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U.S. Government employees who serve abroad representing our nation’s interests perform a critical task that also often puts them at great personal risk. Since World War II, the State Department has had seven ambassadors murdered in the course of their duties. Serving as an ambassador is more dangerous than serving as a general officer in war time and assassination is not their only threat. In 1979, Iranian revolutionaries seized the entire US embassy in Tehran and held its occupants for 444 days. That same year Pakistani militants stormed the US embassy in Islamabad, Pakistan and burned it to the ground, killing two embassy personnel in the process.
Sadly, other examples abound. The tragic bombing of the U.S. Marine Barracks in Beirut in 1983 has somewhat obscured from memory the equally tragic, though less deadly, bombing of the American embassy in Beirut earlier that year. That event prompted the Inman report, which called for the creation of the Bureau of Diplomatic Security and the Diplomatic Security Service. The DSS provides embassies with Regional Security Officers who serve as the ambassador’s primary security advisor and also controls an array of assets including local and Marine Security Guards. Clearly, in Benghazi the best efforts of these men and women were not enough to protect the consulate and its occupants given the overwhelming nature of the threat and the horribly inadequate security provided by the host nation.
The families of the deceased, the Foreign Service and civil servants and the people of the United States deserve a full accounting of what happened in Benghazi. We should let that accounting play out in an objective and thorough fashion, but that does not preclude us from drawing preliminary findings from what happened.
One such finding is that the US diplomatic presence in Libya, and the Benghazi consulate in particular, was horribly lacking in situational awareness. While there were intonations that something bad was going to happen in Benghazi on September 11, 2012, such as Sean Smith’s forum message that local nation guards appeared to be casing the consulate, there simply wasn’t sufficient signal of a threat to drown out the ubiquitous noise that comes with supporting a diplomatic presence overseas. For all its funding and assets, the vaunted American intelligence community simply cannot be everywhere at once. It does, of course, make its best effort to support intelligence consumers, the State Department among them. But even a decade into the war on terrorism, much of its collection is tied to large stove-piped programs modeled on the Cold War world and unsuited to the State Department’s needs including early warning.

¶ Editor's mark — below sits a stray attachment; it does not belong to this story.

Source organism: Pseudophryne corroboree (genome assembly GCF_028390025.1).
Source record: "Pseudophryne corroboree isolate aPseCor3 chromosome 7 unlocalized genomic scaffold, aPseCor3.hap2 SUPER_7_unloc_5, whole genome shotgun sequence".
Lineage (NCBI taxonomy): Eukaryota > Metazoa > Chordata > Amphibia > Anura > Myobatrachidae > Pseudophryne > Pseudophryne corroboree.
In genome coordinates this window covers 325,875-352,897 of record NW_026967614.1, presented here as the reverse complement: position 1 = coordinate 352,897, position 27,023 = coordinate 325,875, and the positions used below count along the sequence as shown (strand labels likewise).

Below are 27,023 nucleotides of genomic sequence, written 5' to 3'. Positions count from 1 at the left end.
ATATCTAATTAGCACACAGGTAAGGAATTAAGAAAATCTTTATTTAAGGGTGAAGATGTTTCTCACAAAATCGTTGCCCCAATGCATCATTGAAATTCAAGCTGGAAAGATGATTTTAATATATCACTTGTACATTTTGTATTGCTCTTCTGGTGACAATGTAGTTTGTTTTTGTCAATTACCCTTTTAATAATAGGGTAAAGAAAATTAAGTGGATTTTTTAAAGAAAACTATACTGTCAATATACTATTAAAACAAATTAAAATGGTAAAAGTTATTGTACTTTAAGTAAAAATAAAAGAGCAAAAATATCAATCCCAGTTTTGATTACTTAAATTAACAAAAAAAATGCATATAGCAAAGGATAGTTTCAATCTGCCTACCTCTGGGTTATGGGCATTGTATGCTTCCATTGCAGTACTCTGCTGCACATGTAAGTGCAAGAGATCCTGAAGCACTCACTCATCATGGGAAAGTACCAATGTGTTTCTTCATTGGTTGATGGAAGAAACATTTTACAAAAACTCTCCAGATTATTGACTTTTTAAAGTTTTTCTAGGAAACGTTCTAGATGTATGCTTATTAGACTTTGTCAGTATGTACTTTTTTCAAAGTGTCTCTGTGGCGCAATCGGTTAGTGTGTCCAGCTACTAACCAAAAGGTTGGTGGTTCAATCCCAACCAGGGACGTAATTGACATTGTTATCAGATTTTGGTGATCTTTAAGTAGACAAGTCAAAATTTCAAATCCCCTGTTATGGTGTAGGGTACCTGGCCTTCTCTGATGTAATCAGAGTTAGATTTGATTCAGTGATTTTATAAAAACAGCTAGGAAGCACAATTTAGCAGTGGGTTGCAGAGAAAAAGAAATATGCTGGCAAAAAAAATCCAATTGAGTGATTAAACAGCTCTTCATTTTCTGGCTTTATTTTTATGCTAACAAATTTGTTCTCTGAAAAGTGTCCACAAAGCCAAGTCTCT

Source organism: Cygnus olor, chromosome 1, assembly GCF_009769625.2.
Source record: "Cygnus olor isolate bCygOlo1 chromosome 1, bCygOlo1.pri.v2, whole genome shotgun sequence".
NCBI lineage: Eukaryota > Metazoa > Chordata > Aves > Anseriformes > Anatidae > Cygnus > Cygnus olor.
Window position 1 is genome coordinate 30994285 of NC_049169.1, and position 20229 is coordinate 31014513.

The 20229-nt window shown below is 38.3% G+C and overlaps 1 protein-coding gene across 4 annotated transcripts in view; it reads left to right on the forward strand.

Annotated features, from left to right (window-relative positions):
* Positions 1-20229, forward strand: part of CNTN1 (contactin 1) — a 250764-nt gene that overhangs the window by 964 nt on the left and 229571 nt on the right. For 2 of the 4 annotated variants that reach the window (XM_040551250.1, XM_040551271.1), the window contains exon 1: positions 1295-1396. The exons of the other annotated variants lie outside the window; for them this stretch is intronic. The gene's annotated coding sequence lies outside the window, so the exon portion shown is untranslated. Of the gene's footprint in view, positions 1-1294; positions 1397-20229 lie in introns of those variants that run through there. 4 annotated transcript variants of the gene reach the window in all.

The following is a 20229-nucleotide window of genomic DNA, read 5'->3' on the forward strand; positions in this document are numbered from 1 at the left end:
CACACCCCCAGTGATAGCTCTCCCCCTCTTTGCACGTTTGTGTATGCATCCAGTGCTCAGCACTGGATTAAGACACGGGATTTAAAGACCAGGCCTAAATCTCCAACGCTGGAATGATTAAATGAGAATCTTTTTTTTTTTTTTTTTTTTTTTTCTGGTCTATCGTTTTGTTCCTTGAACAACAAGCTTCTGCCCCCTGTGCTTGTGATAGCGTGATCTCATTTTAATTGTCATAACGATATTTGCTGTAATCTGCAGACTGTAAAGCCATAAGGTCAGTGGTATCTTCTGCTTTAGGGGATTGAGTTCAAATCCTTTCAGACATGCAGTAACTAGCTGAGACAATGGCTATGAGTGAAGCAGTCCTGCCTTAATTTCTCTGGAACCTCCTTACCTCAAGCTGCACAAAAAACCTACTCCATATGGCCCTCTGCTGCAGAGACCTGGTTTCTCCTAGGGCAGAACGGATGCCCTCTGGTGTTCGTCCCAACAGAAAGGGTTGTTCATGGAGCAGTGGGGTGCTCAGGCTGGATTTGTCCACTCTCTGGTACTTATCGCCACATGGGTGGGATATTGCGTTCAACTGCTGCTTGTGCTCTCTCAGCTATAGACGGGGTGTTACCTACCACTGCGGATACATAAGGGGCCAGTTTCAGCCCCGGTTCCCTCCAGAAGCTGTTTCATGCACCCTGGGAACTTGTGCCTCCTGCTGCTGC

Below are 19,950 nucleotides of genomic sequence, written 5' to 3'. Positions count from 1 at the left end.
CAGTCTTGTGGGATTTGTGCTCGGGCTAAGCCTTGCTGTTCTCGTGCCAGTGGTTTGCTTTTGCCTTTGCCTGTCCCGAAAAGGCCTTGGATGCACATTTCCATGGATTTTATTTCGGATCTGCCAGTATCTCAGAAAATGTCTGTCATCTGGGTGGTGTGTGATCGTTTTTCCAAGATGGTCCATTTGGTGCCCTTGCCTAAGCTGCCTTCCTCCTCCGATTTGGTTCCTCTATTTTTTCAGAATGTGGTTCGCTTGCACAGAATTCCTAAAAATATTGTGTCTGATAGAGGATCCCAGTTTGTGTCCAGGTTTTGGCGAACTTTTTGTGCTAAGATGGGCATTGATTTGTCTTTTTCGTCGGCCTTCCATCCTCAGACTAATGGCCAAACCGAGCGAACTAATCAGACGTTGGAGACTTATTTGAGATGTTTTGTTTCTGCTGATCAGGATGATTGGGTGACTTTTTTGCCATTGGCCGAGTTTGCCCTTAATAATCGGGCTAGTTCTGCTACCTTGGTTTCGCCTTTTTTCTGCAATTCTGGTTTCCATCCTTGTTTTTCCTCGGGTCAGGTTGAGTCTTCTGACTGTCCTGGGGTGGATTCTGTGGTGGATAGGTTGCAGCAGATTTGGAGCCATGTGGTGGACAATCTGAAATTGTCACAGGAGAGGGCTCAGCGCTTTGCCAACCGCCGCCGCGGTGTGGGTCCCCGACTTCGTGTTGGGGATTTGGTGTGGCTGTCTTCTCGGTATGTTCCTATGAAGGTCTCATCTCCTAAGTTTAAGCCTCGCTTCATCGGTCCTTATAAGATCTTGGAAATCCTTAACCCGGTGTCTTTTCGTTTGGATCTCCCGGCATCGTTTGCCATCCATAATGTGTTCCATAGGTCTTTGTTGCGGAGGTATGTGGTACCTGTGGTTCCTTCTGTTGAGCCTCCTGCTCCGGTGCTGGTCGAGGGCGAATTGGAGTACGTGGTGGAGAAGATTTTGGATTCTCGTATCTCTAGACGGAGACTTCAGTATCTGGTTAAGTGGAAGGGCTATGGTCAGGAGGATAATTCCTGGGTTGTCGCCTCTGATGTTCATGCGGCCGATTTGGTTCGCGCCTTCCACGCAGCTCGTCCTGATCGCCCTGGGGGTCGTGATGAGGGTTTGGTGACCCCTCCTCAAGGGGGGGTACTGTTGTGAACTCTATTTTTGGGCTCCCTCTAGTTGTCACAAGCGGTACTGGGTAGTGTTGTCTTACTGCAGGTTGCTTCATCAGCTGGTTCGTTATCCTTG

According to emails acquired by the Washington Post, an insurgent group claimed responsibility for the consulate attack a few hours afterwards, an important (albeit unverified) clue to the assailants’ identities. The source of this tidbit was Facebook. Secretary Clinton quickly pointed out that a Facebook quote is not authoritative, but the idea that insurgents would claim successes on social media sits on firm ground. Islamic terrorists have been notorious publicity hounds since the early days of the war on terror and their horrific beheading videos. Insurgents in Syria regularly use social media. Joe Holliday, an analyst at the Institute for the Study of War stated in a recent talk that Facebook and YouTube were two of his best sources of information on the Free Syrian Army. Libya has a lower internet penetration level than Syria, but during the 2011 conflict volunteers supporting the United Nations successfully tracked human rights abuses and troop movements through a network of sources using Twitter and Facebook.